Our site relies on Javascript, but your browser appears to have it disabled. Please enable it to be able to use this site.
Close
Cheetah Plains is managed by Jan, responsible for Management and Marketing.
R6445 - R9990/night
Suitable for up to 2 people

Loading contact form...
Dinner al fresco - Cheetah Plains, in Sabi Sand / Kruger National Park, South Africa
— Jan: “The beauty about Cheetah Plains is that it’s in the world famous Sabi flats. It’s one of the best big 5 destinations in the world in my opinion.”
Interview By:

— How did you end up opening a safari lodge in South Africa?

Jan: “My father was a Dutch hotelier, so I grew up in the hotel business. When I first came out of school I opened a few restaurants in Pretoria, but as early as 1994 I got the option of buying a share in a game lodge in Botswana. I had grown up in the bush, but it was the game lodge in Mashatu Botswana that allowed me to experience life in the bush again and I completely I fell in love with it.

So in 1994 my wife, Jaci, and I opened our first lodge in Madikwe called Madikwe River Lodge. We sold that in 1997 and went to Mozambique to open another lodge there on the river. In 2000 we opened Jaci’s Lodges in Madikwe and now we have just taken over the management of Cheetah Plains.”
Dinner al fresco - Cheetah Plains, in Sabi Sand / Kruger National Park, South Africa
— Dinner al fresco

— Tell me a little bit about Cheetah Plains, the safari lodge.

Jan: “Cheetah Plains is owned by a great friend of mine, Jaapie Van Niekerk. Jaapie is a developer and we are responsible to make his lodge known to international and local guests, making sure that their stay is exceptional. The beauty about Cheetah Plains is that it’s in the world famous Sabi flats. Its southern boundary is on Mala Mala and its eastern boundary is on the Kruger National Park, so it’s in a very special position. On top of that, we have about 7,500 – 8,000 hectares of exclusivity with only two vehicles and guides.

It’s one of the best big 5 destinations in the world in my opinion. I haven’t seen better big 5 — lion, elephant, buffalo, rhino and leopard — anywhere. Apart from the fact that there’s fantastic lion and cheetah, Sabi Sands is known for the leopard. You might have a better chance of seeing them here than anywhere else as far as I’m concerned.”
 - Cheetah Plains, in Sabi Sand / Kruger National Park, South Africa

— Tell me a little bit about the facilities at Cheetah Plains.

Jan: “What I like about Cheetah Plains is that it’s all absolutely unique; it’s the kind of camp that I have fallen in love with over the last 15 years. A camp that tells you that you are in the bush; it’s surrounded by bush. It’s got 8 rooms which are open to nature, and the main lodge, the dining room and the sitting room are also all very open. We’ve got a beautiful view and a lot of activities outside.

We have a place where you can have your massage and, of course, we have a swimming pool. That’s very important because you want to go back home with a sun tan. Otherwise it seems like it wasn’t a good holiday...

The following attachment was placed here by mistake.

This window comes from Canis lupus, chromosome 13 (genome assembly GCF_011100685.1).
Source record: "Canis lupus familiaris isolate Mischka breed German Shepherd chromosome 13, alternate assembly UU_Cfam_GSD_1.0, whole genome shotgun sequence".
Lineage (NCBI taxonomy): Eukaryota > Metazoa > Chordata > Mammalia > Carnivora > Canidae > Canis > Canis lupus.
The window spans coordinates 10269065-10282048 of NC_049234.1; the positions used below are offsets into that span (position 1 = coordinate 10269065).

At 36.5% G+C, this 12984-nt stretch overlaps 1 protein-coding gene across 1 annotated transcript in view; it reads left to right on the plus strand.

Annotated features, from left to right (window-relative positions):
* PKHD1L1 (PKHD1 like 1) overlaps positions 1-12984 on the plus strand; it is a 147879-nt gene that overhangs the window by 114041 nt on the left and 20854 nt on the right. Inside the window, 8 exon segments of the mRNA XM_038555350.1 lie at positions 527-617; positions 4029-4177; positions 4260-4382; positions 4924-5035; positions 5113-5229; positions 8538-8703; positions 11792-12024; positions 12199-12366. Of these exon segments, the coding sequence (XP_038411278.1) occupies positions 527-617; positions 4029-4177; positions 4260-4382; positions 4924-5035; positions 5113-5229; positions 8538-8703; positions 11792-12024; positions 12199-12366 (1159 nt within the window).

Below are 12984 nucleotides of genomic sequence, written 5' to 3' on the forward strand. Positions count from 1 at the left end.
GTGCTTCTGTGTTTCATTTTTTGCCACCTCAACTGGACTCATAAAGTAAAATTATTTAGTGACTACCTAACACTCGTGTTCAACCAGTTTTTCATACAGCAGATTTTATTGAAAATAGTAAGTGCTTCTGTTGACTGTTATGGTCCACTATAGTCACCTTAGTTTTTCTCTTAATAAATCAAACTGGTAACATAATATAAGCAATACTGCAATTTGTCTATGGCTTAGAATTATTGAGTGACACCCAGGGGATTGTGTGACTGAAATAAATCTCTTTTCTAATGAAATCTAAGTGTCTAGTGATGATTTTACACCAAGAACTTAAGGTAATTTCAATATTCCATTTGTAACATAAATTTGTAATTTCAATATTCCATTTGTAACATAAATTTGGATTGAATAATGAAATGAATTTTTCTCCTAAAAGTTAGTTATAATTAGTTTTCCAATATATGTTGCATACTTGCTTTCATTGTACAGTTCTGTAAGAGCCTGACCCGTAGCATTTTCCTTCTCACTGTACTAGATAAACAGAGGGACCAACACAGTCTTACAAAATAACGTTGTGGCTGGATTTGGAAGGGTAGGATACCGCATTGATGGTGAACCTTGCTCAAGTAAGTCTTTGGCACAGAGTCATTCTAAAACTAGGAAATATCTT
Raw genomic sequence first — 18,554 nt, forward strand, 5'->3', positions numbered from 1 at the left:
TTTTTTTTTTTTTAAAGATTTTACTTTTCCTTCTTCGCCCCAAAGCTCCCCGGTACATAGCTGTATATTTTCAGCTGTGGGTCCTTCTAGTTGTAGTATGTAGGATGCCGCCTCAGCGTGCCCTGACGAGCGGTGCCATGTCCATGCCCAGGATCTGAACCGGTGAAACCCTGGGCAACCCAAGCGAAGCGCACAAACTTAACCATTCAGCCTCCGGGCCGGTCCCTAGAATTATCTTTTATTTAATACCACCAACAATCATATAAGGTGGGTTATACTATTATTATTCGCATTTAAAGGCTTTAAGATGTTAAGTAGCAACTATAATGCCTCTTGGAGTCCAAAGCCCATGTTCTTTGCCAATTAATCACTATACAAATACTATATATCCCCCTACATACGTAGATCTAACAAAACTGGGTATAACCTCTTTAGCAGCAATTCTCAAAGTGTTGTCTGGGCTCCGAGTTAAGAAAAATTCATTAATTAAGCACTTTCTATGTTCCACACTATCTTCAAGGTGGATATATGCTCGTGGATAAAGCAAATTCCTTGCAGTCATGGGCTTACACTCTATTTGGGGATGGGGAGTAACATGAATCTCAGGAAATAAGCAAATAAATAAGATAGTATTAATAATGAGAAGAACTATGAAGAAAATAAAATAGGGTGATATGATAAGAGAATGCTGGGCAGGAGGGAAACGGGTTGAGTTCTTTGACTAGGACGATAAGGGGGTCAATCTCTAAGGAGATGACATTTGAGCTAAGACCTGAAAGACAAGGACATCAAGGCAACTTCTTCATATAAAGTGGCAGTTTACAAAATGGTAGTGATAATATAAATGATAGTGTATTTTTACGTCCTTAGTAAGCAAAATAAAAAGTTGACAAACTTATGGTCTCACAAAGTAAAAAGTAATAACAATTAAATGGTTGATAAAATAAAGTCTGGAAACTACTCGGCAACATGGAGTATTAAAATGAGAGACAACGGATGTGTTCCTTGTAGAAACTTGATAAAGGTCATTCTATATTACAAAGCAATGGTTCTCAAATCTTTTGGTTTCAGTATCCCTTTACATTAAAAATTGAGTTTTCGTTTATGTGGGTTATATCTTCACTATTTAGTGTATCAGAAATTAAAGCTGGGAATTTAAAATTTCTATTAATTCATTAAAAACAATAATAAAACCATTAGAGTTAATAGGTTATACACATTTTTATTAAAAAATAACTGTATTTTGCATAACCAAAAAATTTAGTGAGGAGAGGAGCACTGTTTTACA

We try and look after you from the time you arrive until the time you leave. My thought is that if you’ve got the right people in the right places, your guests all the way from Europe or anywhere else in the world will have the finest sort of experience possible in South Africa. And anywhere else in Sabi Sands you’re going to be paying double or triple our price.”
 - Cheetah Plains, in Sabi Sand / Kruger National Park, South Africa

— So Cheetah Plains is a rather romantic place?

Jan: “Of course, especially when you make fires. When you have a fire at night and sit around it we call that ‘bush TV’. Do you know what I mean? It’s the best entertainment in the world because you speak to each other with a nice glass of wine. I’m a lot more romantic in the bush because the setting is right and the ambience is right — it’s a feeling that you’re in a perfect place.”
Cheetah Plains swimming pool - Cheetah Plains, in Sabi Sand / Kruger National Park, South Africa
— Cheetah Plains swimming pool

— The Kruger National Park is quite famous. How is the Sabi Sands Reserve different?

Jan: “I think you have to look at it from a historical point of view. The Kruger National Park was always a government run national park. Sabi Sands is joined to the Kruger national park today, but the difference is that in the Sabi Sand the land belongs to private owners. In other words, people have invested their money to buy the land. 20 years ago, hunting camps changed to photographic safaris and that was what initiated our industry. So today you don’t have to shoot the animals, but you take a picture – it’s more satisfying and much more rewarding.

It’s a fine way of observing nature very, very close by. All of a sudden, we could take people right up to lions and leopards, maybe 3-5 metres away from the animals. That usually never happened.”
Game drive at Cheetah Plains - Cheetah Plains, in Sabi Sand / Kruger National Park, South Africa
— Game drive at Cheetah Plains

— So each game reserve has its own character?

Jan: “In Africa, each wildlife area or game reserve has got its strengths and its weaknesses. Never go to just one game reserve and think you’ve seen it all. Every game reserve or wildlife area is absolutely unique and different. Yes, we might have a lot of the same animals but in different locations with different vegetation and different topographies. If you are going from the Kalahari to Madikwe to the Transvaal, each is a very different experience.”
 - Cheetah Plains, in Sabi Sand / Kruger National Park, South Africa
 
Copyright © 2016 Welcome Beyond